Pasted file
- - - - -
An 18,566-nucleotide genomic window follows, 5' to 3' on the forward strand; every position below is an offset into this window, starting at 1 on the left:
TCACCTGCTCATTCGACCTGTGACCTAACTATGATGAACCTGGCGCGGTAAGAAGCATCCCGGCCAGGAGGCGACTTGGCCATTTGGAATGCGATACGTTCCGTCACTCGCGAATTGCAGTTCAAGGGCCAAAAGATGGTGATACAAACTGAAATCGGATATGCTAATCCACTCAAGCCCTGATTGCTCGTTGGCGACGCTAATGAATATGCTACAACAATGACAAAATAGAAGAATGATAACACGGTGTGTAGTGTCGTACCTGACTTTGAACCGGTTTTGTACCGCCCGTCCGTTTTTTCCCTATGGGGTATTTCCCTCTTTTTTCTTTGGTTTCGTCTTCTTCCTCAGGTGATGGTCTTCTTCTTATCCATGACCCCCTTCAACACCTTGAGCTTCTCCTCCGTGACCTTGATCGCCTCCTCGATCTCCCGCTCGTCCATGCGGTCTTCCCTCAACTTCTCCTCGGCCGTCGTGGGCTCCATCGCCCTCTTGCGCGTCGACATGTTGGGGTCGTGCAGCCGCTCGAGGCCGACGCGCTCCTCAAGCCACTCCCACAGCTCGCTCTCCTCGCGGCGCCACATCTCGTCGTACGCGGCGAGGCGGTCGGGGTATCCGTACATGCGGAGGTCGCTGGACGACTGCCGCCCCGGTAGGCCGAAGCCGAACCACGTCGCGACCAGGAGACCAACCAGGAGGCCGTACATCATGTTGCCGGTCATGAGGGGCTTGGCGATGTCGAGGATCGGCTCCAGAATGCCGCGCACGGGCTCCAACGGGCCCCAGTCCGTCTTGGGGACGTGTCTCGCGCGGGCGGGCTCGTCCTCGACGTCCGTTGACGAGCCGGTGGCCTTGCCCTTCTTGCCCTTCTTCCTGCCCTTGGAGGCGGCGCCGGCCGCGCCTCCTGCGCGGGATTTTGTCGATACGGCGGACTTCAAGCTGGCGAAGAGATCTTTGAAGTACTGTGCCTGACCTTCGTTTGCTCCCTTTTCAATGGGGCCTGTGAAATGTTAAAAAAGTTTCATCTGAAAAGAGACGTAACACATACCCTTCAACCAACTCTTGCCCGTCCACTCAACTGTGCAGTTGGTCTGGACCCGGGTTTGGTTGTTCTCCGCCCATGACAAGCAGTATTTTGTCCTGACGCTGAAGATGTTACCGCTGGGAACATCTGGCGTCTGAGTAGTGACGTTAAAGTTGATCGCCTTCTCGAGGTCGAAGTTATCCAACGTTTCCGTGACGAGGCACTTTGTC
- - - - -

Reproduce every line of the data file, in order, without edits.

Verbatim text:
An 18,566-nucleotide genomic window follows, 5' to 3' on the forward strand; every position below is an offset into this window, starting at 1 on the left:
TCACCTGCTCATTCGACCTGTGACCTAACTATGATGAACCTGGCGCGGTAAGAAGCATCCCGGCCAGGAGGCGACTTGGCCATTTGGAATGCGATACGTTCCGTCACTCGCGAATTGCAGTTCAAGGGCCAAAAGATGGTGATACAAACTGAAATCGGATATGCTAATCCACTCAAGCCCTGATTGCTCGTTGGCGACGCTAATGAATATGCTACAACAATGACAAAATAGAAGAATGATAACACGGTGTGTAGTGTCGTACCTGACTTTGAACCGGTTTTGTACCGCCCGTCCGTTTTTTCCCTATGGGGTATTTCCCTCTTTTTTCTTTGGTTTCGTCTTCTTCCTCAGGTGATGGTCTTCTTCTTATCCATGACCCCCTTCAACACCTTGAGCTTCTCCTCCGTGACCTTGATCGCCTCCTCGATCTCCCGCTCGTCCATGCGGTCTTCCCTCAACTTCTCCTCGGCCGTCGTGGGCTCCATCGCCCTCTTGCGCGTCGACATGTTGGGGTCGTGCAGCCGCTCGAGGCCGACGCGCTCCTCAAGCCACTCCCACAGCTCGCTCTCCTCGCGGCGCCACATCTCGTCGTACGCGGCGAGGCGGTCGGGGTATCCGTACATGCGGAGGTCGCTGGACGACTGCCGCCCCGGTAGGCCGAAGCCGAACCACGTCGCGACCAGGAGACCAACCAGGAGGCCGTACATCATGTTGCCGGTCATGAGGGGCTTGGCGATGTCGAGGATCGGCTCCAGAATGCCGCGCACGGGCTCCAACGGGCCCCAGTCCGTCTTGGGGACGTGTCTCGCGCGGGCGGGCTCGTCCTCGACGTCCGTTGACGAGCCGGTGGCCTTGCCCTTCTTGCCCTTCTTCCTGCCCTTGGAGGCGGCGCCGGCCGCGCCTCCTGCGCGGGATTTTGTCGATACGGCGGACTTCAAGCTGGCGAAGAGATCTTTGAAGTACTGTGCCTGACCTTCGTTTGCTCCCTTTTCAATGGGGCCTGTGAAATGTTAAAAAAGTTTCATCTGAAAAGAGACGTAACACATACCCTTCAACCAACTCTTGCCCGTCCACTCAACTGTGCAGTTGGTCTGGACCCGGGTTTGGTTGTTCTCCGCCCATGACAAGCAGTATTTTGTCCTGACGCTGAAGATGTTACCGCTGGGAACATCTGGCGTCTGAGTAGTGACGTTAAAGTTGATCGCCTTCTCGAGGTCGAAGTTATCCAACGTTTCCGTGACGAGGCACTTTGTC